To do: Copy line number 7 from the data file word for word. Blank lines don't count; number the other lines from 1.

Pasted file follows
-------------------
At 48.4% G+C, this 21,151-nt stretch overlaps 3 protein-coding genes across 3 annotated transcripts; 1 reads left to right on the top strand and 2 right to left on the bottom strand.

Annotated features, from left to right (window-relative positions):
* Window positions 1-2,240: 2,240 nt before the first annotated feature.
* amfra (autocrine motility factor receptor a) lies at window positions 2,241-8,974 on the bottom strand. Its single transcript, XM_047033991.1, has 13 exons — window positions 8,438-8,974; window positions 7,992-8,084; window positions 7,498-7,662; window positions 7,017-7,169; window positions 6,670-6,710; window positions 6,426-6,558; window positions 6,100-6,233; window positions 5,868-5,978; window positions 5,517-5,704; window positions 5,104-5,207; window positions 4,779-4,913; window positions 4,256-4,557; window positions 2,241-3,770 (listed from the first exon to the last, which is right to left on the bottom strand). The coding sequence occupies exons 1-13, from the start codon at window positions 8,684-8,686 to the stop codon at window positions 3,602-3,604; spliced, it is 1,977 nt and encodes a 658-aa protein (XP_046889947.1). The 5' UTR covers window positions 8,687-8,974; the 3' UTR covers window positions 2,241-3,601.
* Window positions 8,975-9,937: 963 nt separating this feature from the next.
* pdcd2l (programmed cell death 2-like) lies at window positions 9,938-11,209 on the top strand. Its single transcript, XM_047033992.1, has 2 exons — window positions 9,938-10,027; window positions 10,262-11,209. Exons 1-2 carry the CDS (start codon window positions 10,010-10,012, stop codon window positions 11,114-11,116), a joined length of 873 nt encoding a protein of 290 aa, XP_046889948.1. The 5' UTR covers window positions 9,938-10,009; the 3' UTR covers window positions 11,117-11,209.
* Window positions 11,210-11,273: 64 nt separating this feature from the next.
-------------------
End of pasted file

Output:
* Window positions 11,210-11,273: 64 nt separating this feature from the next.